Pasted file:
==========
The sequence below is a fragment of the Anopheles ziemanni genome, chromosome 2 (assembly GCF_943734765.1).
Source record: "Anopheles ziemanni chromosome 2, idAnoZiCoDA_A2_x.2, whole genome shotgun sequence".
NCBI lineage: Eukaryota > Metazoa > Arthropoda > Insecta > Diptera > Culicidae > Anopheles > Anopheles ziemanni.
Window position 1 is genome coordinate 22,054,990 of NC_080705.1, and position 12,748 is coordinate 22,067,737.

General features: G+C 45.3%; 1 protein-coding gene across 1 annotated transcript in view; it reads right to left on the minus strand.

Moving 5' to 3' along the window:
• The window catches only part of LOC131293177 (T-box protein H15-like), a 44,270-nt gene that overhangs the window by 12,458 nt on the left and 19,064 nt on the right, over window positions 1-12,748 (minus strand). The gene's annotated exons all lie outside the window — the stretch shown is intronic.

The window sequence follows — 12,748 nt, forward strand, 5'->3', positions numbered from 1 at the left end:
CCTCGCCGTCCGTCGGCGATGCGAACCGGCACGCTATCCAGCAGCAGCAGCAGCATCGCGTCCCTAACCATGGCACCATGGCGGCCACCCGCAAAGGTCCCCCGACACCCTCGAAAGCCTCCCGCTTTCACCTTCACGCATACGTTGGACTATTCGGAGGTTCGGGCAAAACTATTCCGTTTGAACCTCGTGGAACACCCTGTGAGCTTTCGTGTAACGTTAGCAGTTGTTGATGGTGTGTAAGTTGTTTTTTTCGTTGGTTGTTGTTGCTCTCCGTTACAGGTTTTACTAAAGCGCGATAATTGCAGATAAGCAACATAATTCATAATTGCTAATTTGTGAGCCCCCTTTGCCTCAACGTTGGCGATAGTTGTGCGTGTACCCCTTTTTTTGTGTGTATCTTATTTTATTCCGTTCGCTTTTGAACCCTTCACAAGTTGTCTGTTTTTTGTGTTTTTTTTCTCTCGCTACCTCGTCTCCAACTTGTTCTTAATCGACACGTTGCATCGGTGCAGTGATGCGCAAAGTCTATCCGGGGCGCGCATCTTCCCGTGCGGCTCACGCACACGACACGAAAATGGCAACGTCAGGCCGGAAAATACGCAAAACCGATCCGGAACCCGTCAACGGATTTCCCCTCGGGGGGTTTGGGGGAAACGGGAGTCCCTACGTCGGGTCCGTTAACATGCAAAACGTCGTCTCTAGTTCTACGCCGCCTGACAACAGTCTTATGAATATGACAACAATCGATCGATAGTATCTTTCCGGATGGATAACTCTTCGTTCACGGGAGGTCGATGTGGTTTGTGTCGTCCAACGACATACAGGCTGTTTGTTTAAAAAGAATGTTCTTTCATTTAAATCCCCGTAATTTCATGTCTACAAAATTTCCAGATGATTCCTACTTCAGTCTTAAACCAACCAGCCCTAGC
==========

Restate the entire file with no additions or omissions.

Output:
The sequence below is a fragment of the Anopheles ziemanni genome, chromosome 2 (assembly GCF_943734765.1).
Source record: "Anopheles ziemanni chromosome 2, idAnoZiCoDA_A2_x.2, whole genome shotgun sequence".
NCBI lineage: Eukaryota > Metazoa > Arthropoda > Insecta > Diptera > Culicidae > Anopheles > Anopheles ziemanni.
Window position 1 is genome coordinate 22,054,990 of NC_080705.1, and position 12,748 is coordinate 22,067,737.

General features: G+C 45.3%; 1 protein-coding gene across 1 annotated transcript in view; it reads right to left on the minus strand.

Moving 5' to 3' along the window:
• The window catches only part of LOC131293177 (T-box protein H15-like), a 44,270-nt gene that overhangs the window by 12,458 nt on the left and 19,064 nt on the right, over window positions 1-12,748 (minus strand). The gene's annotated exons all lie outside the window — the stretch shown is intronic.

The window sequence follows — 12,748 nt, forward strand, 5'->3', positions numbered from 1 at the left end:
CCTCGCCGTCCGTCGGCGATGCGAACCGGCACGCTATCCAGCAGCAGCAGCAGCATCGCGTCCCTAACCATGGCACCATGGCGGCCACCCGCAAAGGTCCCCCGACACCCTCGAAAGCCTCCCGCTTTCACCTTCACGCATACGTTGGACTATTCGGAGGTTCGGGCAAAACTATTCCGTTTGAACCTCGTGGAACACCCTGTGAGCTTTCGTGTAACGTTAGCAGTTGTTGATGGTGTGTAAGTTGTTTTTTTCGTTGGTTGTTGTTGCTCTCCGTTACAGGTTTTACTAAAGCGCGATAATTGCAGATAAGCAACATAATTCATAATTGCTAATTTGTGAGCCCCCTTTGCCTCAACGTTGGCGATAGTTGTGCGTGTACCCCTTTTTTTGTGTGTATCTTATTTTATTCCGTTCGCTTTTGAACCCTTCACAAGTTGTCTGTTTTTTGTGTTTTTTTTCTCTCGCTACCTCGTCTCCAACTTGTTCTTAATCGACACGTTGCATCGGTGCAGTGATGCGCAAAGTCTATCCGGGGCGCGCATCTTCCCGTGCGGCTCACGCACACGACACGAAAATGGCAACGTCAGGCCGGAAAATACGCAAAACCGATCCGGAACCCGTCAACGGATTTCCCCTCGGGGGGTTTGGGGGAAACGGGAGTCCCTACGTCGGGTCCGTTAACATGCAAAACGTCGTCTCTAGTTCTACGCCGCCTGACAACAGTCTTATGAATATGACAACAATCGATCGATAGTATCTTTCCGGATGGATAACTCTTCGTTCACGGGAGGTCGATGTGGTTTGTGTCGTCCAACGACATACAGGCTGTTTGTTTAAAAAGAATGTTCTTTCATTTAAATCCCCGTAATTTCATGTCTACAAAATTTCCAGATGATTCCTACTTCAGTCTTAAACCAACCAGCCCTAGC